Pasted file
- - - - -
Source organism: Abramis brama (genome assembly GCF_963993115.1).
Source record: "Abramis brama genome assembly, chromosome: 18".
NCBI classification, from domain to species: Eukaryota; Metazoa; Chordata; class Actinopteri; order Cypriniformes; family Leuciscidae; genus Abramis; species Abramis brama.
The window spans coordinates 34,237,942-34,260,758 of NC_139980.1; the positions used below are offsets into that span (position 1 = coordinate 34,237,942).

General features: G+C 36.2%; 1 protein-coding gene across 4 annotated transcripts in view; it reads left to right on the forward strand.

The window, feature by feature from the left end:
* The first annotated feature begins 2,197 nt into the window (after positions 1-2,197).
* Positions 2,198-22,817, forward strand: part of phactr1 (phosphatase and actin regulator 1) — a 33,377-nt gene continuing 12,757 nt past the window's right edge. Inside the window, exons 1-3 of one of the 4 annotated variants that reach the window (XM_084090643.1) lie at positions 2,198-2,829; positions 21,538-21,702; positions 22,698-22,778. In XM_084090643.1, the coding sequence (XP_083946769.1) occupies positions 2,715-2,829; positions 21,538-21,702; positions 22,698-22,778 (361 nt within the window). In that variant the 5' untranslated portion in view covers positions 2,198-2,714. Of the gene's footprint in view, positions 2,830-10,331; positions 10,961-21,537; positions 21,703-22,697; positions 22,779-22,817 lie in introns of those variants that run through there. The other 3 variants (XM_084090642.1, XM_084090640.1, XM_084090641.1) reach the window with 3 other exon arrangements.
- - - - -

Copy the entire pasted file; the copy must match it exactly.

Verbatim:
Source organism: Abramis brama (genome assembly GCF_963993115.1).
Source record: "Abramis brama genome assembly, chromosome: 18".
NCBI classification, from domain to species: Eukaryota; Metazoa; Chordata; class Actinopteri; order Cypriniformes; family Leuciscidae; genus Abramis; species Abramis brama.
The window spans coordinates 34,237,942-34,260,758 of NC_139980.1; the positions used below are offsets into that span (position 1 = coordinate 34,237,942).

General features: G+C 36.2%; 1 protein-coding gene across 4 annotated transcripts in view; it reads left to right on the forward strand.

The window, feature by feature from the left end:
* The first annotated feature begins 2,197 nt into the window (after positions 1-2,197).
* Positions 2,198-22,817, forward strand: part of phactr1 (phosphatase and actin regulator 1) — a 33,377-nt gene continuing 12,757 nt past the window's right edge. Inside the window, exons 1-3 of one of the 4 annotated variants that reach the window (XM_084090643.1) lie at positions 2,198-2,829; positions 21,538-21,702; positions 22,698-22,778. In XM_084090643.1, the coding sequence (XP_083946769.1) occupies positions 2,715-2,829; positions 21,538-21,702; positions 22,698-22,778 (361 nt within the window). In that variant the 5' untranslated portion in view covers positions 2,198-2,714. Of the gene's footprint in view, positions 2,830-10,331; positions 10,961-21,537; positions 21,703-22,697; positions 22,779-22,817 lie in introns of those variants that run through there. The other 3 variants (XM_084090642.1, XM_084090640.1, XM_084090641.1) reach the window with 3 other exon arrangements.